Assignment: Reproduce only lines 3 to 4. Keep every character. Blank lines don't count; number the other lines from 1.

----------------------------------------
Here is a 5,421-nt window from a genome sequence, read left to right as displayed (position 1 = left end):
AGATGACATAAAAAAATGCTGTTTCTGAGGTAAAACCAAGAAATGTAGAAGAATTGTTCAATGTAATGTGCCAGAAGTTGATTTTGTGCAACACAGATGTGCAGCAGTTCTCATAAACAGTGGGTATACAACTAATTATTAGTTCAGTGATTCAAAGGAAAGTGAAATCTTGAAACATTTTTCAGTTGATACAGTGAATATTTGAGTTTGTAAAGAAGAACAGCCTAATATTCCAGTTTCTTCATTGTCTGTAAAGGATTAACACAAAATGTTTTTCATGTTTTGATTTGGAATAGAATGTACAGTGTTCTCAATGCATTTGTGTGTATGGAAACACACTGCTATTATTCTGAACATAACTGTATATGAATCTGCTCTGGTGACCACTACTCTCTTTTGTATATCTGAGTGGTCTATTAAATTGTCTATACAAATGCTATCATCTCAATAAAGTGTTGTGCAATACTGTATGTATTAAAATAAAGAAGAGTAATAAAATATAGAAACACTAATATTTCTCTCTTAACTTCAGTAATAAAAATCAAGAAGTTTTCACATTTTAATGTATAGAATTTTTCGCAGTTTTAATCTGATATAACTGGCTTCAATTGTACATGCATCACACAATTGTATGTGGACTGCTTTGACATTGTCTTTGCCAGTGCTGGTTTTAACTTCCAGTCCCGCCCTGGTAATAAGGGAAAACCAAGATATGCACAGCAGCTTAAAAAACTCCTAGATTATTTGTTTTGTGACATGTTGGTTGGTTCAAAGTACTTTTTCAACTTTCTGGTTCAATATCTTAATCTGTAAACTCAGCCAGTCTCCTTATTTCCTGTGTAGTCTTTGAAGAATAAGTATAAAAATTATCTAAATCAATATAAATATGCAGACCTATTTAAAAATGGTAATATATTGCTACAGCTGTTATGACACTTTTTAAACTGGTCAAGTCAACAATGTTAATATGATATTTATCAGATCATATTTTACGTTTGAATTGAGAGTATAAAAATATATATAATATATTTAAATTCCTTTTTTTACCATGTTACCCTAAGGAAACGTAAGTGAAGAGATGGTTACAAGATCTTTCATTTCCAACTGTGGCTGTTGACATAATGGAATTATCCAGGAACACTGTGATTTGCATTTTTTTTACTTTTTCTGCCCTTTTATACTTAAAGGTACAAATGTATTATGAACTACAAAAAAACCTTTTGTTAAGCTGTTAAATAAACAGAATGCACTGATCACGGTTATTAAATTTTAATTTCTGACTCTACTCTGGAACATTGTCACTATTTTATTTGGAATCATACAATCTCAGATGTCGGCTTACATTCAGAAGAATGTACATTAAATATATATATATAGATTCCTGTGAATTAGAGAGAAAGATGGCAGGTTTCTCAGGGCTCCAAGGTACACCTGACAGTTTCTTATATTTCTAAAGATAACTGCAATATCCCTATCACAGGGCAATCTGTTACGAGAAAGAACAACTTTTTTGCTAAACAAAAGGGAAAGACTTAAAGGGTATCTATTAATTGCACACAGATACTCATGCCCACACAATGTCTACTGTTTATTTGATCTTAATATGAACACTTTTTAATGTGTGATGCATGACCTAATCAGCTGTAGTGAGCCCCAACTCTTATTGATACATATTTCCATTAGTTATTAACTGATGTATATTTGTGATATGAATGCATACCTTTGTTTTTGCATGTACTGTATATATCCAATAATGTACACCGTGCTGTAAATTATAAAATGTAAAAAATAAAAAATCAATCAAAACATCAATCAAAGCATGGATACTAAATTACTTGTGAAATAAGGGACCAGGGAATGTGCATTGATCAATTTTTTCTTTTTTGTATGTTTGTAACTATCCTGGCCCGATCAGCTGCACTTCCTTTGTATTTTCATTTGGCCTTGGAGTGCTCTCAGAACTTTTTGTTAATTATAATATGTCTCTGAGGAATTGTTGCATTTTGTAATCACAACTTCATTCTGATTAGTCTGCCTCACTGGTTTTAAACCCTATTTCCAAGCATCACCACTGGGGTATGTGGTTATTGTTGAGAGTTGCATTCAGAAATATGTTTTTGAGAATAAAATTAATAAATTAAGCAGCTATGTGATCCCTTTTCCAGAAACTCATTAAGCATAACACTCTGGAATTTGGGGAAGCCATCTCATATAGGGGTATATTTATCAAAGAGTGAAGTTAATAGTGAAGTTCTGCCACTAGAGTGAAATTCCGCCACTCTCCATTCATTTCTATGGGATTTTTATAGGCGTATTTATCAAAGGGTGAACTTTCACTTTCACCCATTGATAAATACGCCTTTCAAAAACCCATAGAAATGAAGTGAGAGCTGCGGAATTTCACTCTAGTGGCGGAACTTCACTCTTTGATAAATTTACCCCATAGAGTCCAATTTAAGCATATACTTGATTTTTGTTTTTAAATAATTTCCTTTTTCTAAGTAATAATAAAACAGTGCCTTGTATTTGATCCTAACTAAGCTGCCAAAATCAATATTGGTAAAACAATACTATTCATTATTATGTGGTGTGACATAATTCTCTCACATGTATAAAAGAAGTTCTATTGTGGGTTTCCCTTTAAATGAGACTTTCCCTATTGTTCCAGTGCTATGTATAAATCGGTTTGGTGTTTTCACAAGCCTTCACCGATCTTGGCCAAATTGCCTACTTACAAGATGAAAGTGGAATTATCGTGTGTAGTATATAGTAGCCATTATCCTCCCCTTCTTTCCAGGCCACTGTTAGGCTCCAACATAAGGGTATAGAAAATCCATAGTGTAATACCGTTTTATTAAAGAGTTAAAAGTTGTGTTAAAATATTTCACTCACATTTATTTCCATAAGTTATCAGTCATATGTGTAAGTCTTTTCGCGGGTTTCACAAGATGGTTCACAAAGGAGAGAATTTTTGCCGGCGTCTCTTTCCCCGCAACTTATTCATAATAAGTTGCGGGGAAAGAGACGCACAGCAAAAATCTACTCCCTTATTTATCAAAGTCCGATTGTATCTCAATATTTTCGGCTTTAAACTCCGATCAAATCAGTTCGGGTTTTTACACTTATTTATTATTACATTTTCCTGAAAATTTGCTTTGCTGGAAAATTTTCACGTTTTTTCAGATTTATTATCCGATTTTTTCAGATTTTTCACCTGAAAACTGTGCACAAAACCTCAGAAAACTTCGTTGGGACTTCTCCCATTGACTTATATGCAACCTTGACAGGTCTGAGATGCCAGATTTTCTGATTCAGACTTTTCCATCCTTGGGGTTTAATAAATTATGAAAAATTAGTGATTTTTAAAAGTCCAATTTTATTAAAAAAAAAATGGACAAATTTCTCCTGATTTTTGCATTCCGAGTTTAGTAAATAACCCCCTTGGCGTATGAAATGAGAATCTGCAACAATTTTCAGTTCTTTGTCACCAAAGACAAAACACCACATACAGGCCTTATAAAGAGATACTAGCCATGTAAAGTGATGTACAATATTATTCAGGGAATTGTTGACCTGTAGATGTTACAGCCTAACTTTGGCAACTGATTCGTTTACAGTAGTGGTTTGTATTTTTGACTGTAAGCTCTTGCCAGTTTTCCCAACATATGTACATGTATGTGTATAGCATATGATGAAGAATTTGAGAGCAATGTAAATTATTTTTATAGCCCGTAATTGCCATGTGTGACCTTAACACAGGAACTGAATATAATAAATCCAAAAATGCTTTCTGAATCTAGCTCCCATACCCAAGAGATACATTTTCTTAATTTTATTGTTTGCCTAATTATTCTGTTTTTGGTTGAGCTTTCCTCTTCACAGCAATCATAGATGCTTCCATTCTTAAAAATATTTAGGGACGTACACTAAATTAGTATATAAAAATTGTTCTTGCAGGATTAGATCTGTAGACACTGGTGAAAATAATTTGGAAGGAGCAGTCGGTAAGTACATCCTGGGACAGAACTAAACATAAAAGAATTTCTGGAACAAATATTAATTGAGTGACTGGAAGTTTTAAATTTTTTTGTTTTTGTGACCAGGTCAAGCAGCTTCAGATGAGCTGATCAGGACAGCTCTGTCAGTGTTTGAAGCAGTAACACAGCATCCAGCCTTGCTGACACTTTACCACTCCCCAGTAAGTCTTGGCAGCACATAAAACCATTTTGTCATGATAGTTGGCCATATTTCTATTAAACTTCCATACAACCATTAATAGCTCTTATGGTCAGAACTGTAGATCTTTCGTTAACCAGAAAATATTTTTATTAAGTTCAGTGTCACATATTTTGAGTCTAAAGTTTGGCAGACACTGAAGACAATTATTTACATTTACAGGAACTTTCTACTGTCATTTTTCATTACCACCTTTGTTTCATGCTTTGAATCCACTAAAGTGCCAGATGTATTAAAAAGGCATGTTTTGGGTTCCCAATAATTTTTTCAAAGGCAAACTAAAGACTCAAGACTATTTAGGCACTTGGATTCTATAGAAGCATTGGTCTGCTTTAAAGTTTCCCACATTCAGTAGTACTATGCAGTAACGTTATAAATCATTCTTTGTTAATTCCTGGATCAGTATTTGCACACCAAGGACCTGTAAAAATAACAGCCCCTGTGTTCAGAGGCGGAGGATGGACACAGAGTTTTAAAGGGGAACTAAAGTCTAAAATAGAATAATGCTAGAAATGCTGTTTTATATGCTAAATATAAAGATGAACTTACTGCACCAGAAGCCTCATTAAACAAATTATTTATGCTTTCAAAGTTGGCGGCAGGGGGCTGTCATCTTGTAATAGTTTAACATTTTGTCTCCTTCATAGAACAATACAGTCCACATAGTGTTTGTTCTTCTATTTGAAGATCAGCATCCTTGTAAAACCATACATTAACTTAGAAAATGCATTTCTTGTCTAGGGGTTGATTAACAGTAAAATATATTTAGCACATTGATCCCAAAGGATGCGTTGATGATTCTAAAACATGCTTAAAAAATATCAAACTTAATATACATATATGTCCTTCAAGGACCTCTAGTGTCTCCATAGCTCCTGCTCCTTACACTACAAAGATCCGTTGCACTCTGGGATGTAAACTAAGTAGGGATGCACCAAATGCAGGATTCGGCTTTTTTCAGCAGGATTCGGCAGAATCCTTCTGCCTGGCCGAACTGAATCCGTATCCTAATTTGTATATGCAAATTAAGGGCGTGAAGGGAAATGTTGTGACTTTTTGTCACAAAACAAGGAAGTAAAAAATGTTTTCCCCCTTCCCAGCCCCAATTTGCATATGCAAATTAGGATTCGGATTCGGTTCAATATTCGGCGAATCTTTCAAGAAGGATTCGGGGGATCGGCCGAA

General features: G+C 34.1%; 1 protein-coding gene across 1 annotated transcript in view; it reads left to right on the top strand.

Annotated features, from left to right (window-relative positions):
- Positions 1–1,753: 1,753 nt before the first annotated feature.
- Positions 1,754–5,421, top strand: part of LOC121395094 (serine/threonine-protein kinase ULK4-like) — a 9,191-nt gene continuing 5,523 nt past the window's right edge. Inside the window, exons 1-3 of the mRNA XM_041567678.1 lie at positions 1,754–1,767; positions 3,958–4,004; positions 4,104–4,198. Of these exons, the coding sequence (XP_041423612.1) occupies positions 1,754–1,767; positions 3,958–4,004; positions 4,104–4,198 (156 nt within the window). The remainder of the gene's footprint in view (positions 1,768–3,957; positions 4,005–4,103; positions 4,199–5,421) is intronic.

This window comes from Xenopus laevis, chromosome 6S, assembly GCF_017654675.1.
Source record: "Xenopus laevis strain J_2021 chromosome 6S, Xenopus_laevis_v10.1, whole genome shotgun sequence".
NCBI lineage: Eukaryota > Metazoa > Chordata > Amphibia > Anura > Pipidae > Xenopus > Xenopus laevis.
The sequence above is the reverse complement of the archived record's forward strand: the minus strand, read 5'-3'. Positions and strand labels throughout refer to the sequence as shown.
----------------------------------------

General features: G+C 34.1%; 1 protein-coding gene across 1 annotated transcript in view; it reads left to right on the top strand.

Annotated features, from left to right (window-relative positions):